Anne Lamott, a favorite writer of mine, has written best-sellers containing story after story about her recovery, subsequent motherhood, path to faith, and her struggles with bulimia, with self-image, with the war in Iraq. Why is she so widely loved and quoted even in the non-faith community? Because she writes about such life stories that the reader is almost always able to say, “me too!… I can’t believe she struggles with thigh size too!… I can’t believe there are some mornings when she can barely emerge from bed too.” It’s real stuff… transcending her writing studio into the spirits of needful readers.

It reminds me of folk music… a genre full of hand written melodies that span generations… sung by laborers toiling and citizens insurrecting. Ani Difranco is one of my favorite contemporary folk artists. She is loved and endeared by her fans for her blunt, often course, albeit powerfully moving lyrics. Writing about rape, anger, chauvinism, judicial injustice, racism, heartbreak, love, and motherhood, she seems to have the artistic genius and certitude in her songwriting that adds a whole other dimension to folk music. She is completely raw and vulnerable. And yet this state of being so very exposed is something that I am completely attracted to… something that I think is called vulnerability.

So I’d like to breach this subject of vulnerability for a moment. And I’d love for you to come with me.

First off—let’s get one thing straight– in reference to the “v” word, I’m not talking about posting a status about all the day’s occurrences or the 2.5 seconds of anger you experience towards a TSA agent which causes you to impulsively tweet about the injustice of modern airport security. (Although I will say the full body x-rays and rather intrusive “pat downs”—both of which have recently occurred in my life– do force one to take the plunge into a sort of vulnerability). Rather, I’m talking about relationships… I’m talking about friendships… I’m talking about loving a friend or a partner so much that your soul is stirred when you make eye contact with them. At that moment, you know that you have reached the deepest level of emotion possible.

It takes you off guard and it scares you to death. See now, you’ve got to figure out what to do with that emotion… how to translate that emotion into communication.—

How do you tell him/her? Alas, here comes the ugly business of vulnerability. The fear that creeps in that insists you just aren’t good enough to love that deeply, that you don’t know enough about love, or that maybe, and most detrimental of all, you don’t think you deserve to feel that emotion… that you are somehow unworthy. You cannot treat yourself kindly because you feel you don’t deserve that love… after all, loving yourself is an embellishment and not a necessity, right?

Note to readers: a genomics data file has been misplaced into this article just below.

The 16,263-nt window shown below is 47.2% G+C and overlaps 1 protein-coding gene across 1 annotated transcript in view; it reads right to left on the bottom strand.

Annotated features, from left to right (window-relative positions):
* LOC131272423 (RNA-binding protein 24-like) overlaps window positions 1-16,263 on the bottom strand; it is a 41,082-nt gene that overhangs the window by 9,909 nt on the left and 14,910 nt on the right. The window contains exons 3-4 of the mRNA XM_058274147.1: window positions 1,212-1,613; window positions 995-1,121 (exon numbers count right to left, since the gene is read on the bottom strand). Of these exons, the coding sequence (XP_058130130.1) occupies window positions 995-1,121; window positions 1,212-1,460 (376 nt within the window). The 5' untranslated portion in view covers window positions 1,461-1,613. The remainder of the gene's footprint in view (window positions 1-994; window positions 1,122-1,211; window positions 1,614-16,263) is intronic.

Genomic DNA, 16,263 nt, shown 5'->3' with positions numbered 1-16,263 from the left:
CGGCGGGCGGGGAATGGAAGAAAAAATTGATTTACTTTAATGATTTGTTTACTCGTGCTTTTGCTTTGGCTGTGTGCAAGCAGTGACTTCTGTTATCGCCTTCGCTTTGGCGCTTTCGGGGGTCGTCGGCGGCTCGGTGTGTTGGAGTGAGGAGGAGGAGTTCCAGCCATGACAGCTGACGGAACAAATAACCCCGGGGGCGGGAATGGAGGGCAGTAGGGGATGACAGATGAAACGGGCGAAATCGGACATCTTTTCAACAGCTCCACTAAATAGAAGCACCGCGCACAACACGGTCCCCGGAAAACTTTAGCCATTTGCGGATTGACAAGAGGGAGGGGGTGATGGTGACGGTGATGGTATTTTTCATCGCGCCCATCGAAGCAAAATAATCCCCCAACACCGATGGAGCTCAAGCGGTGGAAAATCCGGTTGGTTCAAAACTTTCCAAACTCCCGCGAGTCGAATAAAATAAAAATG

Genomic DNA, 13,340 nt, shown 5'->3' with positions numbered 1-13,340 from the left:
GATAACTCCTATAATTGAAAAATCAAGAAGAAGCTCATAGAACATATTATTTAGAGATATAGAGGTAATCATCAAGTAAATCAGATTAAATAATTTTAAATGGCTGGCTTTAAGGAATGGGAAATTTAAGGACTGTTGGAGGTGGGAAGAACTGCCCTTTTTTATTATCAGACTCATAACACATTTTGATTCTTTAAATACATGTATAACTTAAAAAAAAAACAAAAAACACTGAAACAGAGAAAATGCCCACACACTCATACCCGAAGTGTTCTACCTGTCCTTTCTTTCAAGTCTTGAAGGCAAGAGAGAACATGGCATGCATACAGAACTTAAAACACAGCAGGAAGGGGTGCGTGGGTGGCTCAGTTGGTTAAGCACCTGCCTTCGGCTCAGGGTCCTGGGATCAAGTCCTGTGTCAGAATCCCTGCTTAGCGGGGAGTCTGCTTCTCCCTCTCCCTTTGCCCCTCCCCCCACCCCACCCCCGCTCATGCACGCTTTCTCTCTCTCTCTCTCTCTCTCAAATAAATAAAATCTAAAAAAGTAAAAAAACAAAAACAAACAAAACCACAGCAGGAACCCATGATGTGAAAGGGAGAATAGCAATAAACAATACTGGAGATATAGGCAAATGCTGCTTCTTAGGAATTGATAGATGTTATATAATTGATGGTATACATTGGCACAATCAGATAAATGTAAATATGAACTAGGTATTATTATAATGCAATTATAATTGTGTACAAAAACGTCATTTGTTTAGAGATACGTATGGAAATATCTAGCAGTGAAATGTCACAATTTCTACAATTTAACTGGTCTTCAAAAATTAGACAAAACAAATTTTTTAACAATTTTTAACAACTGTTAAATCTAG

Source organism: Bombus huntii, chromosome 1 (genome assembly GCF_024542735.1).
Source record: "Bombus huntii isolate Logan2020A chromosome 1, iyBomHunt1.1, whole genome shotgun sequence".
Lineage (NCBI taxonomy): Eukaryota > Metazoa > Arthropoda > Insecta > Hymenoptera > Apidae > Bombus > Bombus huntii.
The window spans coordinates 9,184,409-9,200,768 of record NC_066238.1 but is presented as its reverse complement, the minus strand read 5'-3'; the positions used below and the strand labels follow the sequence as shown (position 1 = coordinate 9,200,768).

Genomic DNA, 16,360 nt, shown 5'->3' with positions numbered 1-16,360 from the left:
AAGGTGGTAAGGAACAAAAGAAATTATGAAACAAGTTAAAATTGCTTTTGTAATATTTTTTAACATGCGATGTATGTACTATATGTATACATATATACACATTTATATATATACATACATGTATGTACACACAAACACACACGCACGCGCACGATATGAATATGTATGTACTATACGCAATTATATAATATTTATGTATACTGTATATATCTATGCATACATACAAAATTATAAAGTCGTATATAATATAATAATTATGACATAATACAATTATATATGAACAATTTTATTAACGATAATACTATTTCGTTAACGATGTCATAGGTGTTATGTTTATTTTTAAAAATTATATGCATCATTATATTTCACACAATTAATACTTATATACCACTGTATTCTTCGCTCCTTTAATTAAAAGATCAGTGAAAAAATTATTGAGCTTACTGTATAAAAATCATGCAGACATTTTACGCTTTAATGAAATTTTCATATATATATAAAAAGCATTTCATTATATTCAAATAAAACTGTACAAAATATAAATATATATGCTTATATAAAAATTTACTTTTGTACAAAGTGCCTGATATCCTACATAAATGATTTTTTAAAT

Piling on to that is the idea of fear of when you do somehow navigate vulnerability, you open yourself up to being absolutely taken apart… able to be cut deeply by the ones you let in. Exposed like fresh, pale, winter skin being drenched in the summer sun’s radiation.

So bare your soul? Well… to let you down lightly and in the gentlest way possible… I’m not entirely sure.

I’m not sure because I’m not good at this lets-let-everyone-see-the-flawed-yet-beautiful-Kate business. But what I am starting to find out in my own imperfect way, is that being vulnerable is the path that leads to the deepest, most sincere, most unpretentious connections with myself, with my spirituality, and with other humans. It’s like saying…—“Hello world! This is me: here I am with my tiny little, unresolved issues like fear, guilt, inadequacy, pride, and an uncanny ability to be stuck on myself. It’s nice to meet you, what’s your name?!”

As scary as the whole being exposed business sounds… it’s actually quite freeing because here’s a secret… most of us are in the same boat too. We’re scared… we weren’t given operating instructions for living in this crazy world… we aren’t quite sure how to do all of this. By being vulnerable, I am showing those around me, me. The real me. And thus, I am welcoming them to say “oh—that’s me too… wow, I’m right there with you!”

I’m not so idealistic as to believe that being vulnerable with a friend or partner isn’t closely accompanied by pain and deep hurt.
It is. You let someone have access to cut you deeply (and they will), but you also open yourself up to loving that person thoroughly in the most profound of ways. Love that makes you ache. Love that brings you to tears of joy.

Maybe vulnerability comes in different flavors for all of us.

Maybe to you it means that you’ll stop trying to predict or control every situation.

Maybe to you it means that you’ll start seeing yourself as worthy to belong and be deeply loved.

Maybe to you it means that you’ll start letting yourself feel the gamut of emotions like grief, shame, joy, disappointment, fear and then being honest about feeling them instead of numbing them.

Maybe to you it means you will start being okay with imperfection.

Maybe it means to love with no guarantee of the love returned to you.

I think for me… being vulnerable is a little bit of all of these things. But maybe most of all… it means to me… that I’m fully living.